When Cultures Collide

When Cultures Collide

Managing Successfully Across Cultures

Nicholas Brealey Publishing, 2000 more...

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Editorial Rating



  • Innovative


Richard D. Lewis, an expert on cross-cultural and language training who has tutored clients from Swedish corporate executives to the Japanese Imperial Family, discusses the need to consider cross-cultural differences in managing any company in today’s global world. He suggests a broad model you can use to characterize different national characteristics as linear-active, multi-active, and reactive. These traits shape attitudes toward time, leadership, team building, and affect a range of organizational behaviors. Lewis includes brief national profiles you can refer to when doing business away from home. This in-depth book covers common patterns in different cultures, and offers many examples of how different groups act under different situations. getAbstract recommends this book to top executives, managers and anyone who works in a multicultural business environment, as well as to general readers with a yen for informed people watching.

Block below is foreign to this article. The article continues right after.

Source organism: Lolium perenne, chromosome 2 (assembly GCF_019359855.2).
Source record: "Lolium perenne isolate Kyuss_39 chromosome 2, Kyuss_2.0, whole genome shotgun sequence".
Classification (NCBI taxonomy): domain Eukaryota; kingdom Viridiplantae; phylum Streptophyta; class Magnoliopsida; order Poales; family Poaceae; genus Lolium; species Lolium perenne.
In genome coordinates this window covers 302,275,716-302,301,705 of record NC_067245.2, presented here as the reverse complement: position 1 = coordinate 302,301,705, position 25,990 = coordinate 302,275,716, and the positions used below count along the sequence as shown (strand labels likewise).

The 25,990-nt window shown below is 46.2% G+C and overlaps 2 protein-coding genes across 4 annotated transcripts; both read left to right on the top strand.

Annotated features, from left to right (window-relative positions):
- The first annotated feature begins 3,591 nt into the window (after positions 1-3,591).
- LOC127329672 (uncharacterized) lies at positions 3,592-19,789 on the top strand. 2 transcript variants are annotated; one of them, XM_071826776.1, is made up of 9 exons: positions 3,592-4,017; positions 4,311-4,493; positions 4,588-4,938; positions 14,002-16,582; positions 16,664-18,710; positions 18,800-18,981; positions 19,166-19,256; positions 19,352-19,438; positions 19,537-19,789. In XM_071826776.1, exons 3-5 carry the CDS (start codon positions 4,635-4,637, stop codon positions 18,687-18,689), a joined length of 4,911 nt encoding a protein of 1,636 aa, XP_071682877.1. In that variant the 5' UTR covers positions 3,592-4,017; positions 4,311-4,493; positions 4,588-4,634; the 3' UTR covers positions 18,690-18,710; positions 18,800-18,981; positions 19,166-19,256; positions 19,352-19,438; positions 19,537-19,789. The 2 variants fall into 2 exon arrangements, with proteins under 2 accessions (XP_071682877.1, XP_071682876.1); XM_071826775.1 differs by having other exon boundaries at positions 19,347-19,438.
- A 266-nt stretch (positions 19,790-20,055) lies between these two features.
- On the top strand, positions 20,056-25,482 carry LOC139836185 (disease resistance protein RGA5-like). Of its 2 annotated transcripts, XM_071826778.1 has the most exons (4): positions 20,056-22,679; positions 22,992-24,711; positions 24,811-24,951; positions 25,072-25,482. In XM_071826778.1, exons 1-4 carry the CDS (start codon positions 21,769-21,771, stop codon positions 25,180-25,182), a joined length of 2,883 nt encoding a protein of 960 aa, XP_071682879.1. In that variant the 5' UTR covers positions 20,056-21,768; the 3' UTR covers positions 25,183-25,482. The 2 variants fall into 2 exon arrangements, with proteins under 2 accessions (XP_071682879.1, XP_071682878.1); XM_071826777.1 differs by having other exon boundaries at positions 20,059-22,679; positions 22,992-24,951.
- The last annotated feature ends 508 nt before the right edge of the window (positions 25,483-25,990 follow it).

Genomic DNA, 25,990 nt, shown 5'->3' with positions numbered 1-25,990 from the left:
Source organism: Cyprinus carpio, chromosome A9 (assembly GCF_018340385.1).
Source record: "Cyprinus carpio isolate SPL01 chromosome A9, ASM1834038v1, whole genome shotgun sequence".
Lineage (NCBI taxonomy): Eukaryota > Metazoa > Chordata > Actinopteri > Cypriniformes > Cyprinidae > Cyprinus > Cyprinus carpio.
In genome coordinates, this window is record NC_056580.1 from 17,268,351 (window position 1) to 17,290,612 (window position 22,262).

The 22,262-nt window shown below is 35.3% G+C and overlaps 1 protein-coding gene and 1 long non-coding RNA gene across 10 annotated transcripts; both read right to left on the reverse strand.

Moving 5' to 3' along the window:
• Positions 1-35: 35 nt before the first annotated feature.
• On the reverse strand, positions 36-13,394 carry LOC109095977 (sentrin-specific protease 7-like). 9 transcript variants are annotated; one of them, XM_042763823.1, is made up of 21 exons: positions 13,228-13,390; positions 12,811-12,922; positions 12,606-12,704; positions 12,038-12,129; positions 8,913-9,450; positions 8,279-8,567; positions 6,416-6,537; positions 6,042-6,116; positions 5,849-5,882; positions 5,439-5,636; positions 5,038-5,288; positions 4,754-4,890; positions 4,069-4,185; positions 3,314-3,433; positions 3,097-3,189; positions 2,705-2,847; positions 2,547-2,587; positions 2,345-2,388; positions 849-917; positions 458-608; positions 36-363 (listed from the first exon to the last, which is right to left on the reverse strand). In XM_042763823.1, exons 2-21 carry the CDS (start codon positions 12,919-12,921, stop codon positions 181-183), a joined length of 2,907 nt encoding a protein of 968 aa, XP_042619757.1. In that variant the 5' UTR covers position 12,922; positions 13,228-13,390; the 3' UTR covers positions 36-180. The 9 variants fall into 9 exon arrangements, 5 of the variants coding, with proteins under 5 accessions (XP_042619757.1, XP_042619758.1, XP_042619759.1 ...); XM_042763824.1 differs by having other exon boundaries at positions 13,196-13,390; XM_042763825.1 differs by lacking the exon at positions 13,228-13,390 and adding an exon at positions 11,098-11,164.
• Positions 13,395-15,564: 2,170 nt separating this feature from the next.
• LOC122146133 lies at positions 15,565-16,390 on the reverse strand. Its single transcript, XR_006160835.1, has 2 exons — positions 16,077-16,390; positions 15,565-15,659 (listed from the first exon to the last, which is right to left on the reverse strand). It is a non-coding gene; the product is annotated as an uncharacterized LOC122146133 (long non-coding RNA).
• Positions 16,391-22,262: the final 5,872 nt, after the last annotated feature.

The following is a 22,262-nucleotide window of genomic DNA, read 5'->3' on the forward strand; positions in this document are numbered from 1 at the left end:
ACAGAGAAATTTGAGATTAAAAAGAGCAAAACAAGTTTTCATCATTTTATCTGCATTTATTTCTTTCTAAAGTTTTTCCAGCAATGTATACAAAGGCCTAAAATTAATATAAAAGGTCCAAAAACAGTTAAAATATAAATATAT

The Vast Diversity of Cultures

While everyone shares certain basic concepts, people from different cultures see these concepts from different perspectives and behave differently as a result. That’s why you may think that someone is behaving irrationally or even violating certain values you hold sacred, while - instead - they are behaving quite responsibly from their own point of view.

These cultural differences in behavior are rooted in very different core beliefs and assumptions about reality that vary from nation to nation. You even will find major differences between certain regions and certain cities. Other differences derive from corporate cultures, which are particularly strong in certain countries, such as Japan, while family culture is especially important in other countries, such as Italy, Spain and China. In some countries, individualistic views are more highly valued, such as in Britain, France, Australia and the U.S. You also need to consider the big cultural divide based on gender; men and women really do experience different cultures in each country.

Thought and Language Shape Culture

Outward mannerisms and manners are only a superficial...

About the Author

Richard D. Lewis is chairman of Richard Lewis Communications, an international institute of cross-cultural and language training. His clients include Deutsche Bank, Mercedes Benz, BMW, Fiat, Gillette, Pfizer, Andersen Consulting, Nestle, Nokia, Volvo, Saab, IBM and a dozen government industries. He spent five years in Japan, where he was the tutor for the Empress Michiko and other members of the Japanese Imperial Family.